We are slowly seeing this move onto the blockchain with tokens.
Worldwide Asset Exchange (WAX) is already working on this. Its decentralized exchange allows people to trade gaming “skins,” such as weapons or armor, using a non-fungible token.
Decentraland is another example where users can purchase virtual land using non-fungible tokens. Each piece of land has a different value based on its features.
Tokenizing the Real World
The future of non-fungible tokens, however, could go even further.
We could potentially use this technology to tokenize the real world. Your house could be recorded by a non-fungible token on a blockchain, for example. It has a different and unique value to the house next door.
You could also tokenize your car ownership, artwork, and event tickets.
This is often referred to as solving the “provenance” problem, by validating the origins of ownership.
Tokenizing Your ID and Personal Information
The same concept can be applied to people. We all have unique aspects that make us different.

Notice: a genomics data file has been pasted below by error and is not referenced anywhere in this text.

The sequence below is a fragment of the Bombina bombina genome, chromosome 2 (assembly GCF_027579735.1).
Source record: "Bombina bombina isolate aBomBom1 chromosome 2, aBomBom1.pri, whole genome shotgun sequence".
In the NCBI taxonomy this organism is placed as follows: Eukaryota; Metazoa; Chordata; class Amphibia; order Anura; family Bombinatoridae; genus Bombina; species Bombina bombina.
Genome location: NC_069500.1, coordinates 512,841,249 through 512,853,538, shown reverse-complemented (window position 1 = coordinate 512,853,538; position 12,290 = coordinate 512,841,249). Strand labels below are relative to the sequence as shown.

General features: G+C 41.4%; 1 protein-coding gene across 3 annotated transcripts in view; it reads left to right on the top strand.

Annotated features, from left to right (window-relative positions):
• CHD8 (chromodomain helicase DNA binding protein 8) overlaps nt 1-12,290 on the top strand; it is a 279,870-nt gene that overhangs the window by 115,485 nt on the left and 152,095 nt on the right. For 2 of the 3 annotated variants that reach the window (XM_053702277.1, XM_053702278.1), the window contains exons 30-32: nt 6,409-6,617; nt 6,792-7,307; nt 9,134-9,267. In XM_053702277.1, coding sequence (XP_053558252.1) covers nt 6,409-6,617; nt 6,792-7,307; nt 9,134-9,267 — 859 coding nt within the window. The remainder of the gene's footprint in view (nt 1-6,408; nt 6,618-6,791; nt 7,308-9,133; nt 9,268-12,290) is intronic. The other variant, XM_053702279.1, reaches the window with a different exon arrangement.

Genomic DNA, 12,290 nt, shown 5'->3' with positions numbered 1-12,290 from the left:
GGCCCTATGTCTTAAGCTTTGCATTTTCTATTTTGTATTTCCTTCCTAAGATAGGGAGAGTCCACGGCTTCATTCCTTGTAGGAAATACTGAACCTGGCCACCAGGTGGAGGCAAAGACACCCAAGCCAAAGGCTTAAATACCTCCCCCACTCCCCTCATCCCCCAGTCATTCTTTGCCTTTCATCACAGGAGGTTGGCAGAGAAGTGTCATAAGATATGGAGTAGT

Humans are non-fungible.
That means our passports could be issued as a non-fungible token. Perhaps driving licenses, social security numbers, birth certificates, or university diplomas, too.
Fractional Ownership of Non-Fungible Tokens
If non-fungible tokens are used for artwork or real estate, we can also introduce fractional ownership. In other words, each person can own a smaller piece of something bigger.
In June 2018, an Andy Warhol painting was sold using fractional ownership. 49% of the $5.6 million painting was put up for sale with people using cryptocurrency to purchase a small ownership in the painting.
Let’s say a piece of land is recorded using a non-fungible token. A group of five investors can each own a 20% share of the token (although the token itself cannot be divided like, say, a bitcoin).
The Technical Part – ERC-721 Tokens
Non-fungible tokens are most-commonly created on Ethereum. They are known as ERC-721 tokens. Cryptokitties, for example, uses the ERC-721 token standard to make it work.
ERC-721 tokens are similar to other cryptocurrency tokens. They can be traded on exchanges and held in a wallet. But they are designed to include unique features.
They are different to ERC-20 tokens which are the Ethereum standard for fungible currencies.
There are other ways to create a non-fungible token outside of Ethereum. 0xcert and Counterparty also allow developers to build non-fungible tokens.
Non-fungible tokens might have gained notoriety from a whimsical series of cartoon cats. But their potential is much larger. Non-fungible tokens may lead to the “tokenization of everything,” from real estate to art collections to our own ID.